Many writers turn to self-publishing companies or independent self-publishing or even stop writing after being rejected by literary agents or traditional publishers.
(Some writers—like me—have not been rejected but prefer the control, speed and income of independent publishing.)
While rejection can be depressing and discouraging, the failure to be approved by the media gatekeepers is not necessarily an indication of bad writing or an uninteresting idea.
- Books are rejected for many reasons (not only bad quality)
- Books are usually accepted for one reason: because someone thinks they will make money.
Professional judgment is imperfect!
Many books that are rejected by one publisher—or by many publishers—are later accepted by another publisher.
I wonder if any of the publishing executives who rejected that first book were fired for bad judgment.
Most books published by traditional publishing companies with highly paid experts having years of experience, do not sell well. After a few months failed p-books are doomed to be sold on the buck-a-book tables or recycled into the raw materials for more books.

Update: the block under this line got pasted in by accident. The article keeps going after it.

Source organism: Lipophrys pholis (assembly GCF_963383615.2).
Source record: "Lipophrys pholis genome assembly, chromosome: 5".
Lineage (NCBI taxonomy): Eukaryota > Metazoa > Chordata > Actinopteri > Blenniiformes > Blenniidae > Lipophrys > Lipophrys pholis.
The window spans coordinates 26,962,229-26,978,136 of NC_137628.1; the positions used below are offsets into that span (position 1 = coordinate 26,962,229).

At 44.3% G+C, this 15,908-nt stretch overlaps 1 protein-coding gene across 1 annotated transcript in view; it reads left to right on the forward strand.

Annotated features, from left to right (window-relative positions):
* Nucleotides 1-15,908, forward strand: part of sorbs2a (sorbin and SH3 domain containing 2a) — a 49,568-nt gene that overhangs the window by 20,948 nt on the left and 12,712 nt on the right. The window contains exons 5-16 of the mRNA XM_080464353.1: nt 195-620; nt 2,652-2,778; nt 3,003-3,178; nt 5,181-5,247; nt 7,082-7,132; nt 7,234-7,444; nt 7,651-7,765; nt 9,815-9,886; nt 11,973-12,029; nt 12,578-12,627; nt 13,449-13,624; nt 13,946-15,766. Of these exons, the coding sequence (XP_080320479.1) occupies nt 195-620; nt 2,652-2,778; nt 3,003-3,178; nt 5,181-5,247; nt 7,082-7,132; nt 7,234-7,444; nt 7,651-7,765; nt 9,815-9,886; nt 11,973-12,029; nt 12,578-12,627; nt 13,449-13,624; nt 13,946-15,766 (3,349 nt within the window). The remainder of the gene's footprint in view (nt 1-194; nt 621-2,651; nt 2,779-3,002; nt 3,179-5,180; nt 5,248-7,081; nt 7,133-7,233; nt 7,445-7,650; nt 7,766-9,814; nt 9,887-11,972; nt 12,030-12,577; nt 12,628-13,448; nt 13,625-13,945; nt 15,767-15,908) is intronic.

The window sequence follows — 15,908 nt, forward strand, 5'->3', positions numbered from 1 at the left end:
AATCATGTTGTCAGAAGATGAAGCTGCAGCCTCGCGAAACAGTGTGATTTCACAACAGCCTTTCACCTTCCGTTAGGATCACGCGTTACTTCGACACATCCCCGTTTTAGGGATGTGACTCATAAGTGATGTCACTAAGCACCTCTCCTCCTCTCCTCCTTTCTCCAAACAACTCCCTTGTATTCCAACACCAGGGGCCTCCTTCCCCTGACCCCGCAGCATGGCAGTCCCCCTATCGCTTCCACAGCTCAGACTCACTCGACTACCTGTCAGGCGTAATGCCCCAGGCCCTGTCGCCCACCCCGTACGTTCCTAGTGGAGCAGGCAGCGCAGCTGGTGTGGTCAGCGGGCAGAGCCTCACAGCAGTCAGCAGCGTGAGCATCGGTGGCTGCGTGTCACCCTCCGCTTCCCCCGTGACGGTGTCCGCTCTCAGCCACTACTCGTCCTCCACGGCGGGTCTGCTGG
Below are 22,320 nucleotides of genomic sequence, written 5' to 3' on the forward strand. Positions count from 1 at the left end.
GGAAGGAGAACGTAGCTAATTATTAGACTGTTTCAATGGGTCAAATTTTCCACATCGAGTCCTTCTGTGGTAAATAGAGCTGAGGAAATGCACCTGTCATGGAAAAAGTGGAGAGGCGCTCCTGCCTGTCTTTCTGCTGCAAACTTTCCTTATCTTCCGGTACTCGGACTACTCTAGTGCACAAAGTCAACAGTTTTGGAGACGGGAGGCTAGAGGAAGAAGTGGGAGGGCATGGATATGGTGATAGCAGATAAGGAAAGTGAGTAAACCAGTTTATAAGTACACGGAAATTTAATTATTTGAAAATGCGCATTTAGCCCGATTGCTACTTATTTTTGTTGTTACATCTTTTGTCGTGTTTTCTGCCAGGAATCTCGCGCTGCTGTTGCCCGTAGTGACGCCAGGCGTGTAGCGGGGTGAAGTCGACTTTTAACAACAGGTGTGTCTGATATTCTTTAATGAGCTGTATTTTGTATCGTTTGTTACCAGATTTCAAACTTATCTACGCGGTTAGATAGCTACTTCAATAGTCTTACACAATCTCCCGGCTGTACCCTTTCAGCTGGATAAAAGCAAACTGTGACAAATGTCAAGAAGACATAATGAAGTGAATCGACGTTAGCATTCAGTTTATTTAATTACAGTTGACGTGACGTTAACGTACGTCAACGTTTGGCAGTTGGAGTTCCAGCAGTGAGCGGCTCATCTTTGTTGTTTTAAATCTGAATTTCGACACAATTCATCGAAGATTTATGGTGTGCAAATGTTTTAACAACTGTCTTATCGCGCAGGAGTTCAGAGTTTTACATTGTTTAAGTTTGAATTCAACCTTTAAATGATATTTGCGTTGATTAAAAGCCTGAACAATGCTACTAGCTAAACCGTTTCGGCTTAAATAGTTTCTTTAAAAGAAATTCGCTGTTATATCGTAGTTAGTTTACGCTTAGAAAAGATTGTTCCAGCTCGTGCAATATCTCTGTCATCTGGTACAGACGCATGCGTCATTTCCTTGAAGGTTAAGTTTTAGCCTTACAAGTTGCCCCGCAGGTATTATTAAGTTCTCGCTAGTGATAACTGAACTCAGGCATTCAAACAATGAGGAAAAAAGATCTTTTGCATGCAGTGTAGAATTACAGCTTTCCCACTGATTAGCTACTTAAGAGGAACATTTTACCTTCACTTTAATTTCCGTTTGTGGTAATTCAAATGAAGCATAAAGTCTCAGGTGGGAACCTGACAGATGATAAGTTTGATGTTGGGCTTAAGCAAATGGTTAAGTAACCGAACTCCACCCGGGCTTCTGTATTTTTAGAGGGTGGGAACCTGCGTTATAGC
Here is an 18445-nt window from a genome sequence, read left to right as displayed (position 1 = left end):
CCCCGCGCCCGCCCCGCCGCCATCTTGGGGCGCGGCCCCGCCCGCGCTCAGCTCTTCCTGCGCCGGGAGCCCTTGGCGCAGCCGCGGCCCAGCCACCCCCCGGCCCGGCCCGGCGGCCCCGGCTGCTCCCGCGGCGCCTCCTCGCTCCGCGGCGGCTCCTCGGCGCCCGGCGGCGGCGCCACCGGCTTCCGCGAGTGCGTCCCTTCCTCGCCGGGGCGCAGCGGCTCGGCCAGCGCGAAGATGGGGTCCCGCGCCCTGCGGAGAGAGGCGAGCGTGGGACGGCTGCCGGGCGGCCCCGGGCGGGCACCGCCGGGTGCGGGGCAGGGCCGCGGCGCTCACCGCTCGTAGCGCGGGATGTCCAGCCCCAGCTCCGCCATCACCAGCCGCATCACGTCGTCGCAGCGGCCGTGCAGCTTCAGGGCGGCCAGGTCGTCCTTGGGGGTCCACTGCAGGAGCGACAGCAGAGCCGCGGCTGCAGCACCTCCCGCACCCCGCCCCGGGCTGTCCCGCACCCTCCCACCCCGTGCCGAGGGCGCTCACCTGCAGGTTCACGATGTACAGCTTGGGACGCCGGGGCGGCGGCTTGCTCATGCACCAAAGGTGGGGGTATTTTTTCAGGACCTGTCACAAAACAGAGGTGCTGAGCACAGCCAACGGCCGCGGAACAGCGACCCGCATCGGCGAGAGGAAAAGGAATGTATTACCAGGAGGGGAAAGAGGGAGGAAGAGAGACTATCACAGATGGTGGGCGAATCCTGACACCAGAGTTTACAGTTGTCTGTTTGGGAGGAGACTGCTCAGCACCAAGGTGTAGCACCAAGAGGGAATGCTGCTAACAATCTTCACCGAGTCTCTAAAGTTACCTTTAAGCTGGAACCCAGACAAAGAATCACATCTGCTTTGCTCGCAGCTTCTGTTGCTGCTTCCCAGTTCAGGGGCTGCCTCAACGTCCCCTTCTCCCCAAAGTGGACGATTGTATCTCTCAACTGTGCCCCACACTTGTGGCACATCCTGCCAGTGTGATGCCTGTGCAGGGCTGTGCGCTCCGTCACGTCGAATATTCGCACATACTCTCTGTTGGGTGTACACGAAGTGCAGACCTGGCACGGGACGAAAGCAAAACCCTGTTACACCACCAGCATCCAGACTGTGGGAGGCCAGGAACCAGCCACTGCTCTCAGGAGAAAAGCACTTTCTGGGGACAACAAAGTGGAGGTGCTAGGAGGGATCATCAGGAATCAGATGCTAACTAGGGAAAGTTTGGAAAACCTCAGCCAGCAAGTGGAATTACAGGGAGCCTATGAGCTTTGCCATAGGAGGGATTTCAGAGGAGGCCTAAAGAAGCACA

My taste in books apparently puts me in the minority of book buyers. Often I eagerly buy a new book as soon as it is released. As expected, I love the book. Alas, few others care about the subject, and the book is soon available for almost nothing at Barnes & Noble or Dollar Tree.
This has become a running joke in my family, and my wife would strongly prefer that I wait a while and pay just one dollar instead of $25 for a p-book or $15 for an ebook. But I won't wait.
- There may be many people like me who are waiting for what you are writing. Find a way to reach us.
(gate photo from http://www.123rf.com)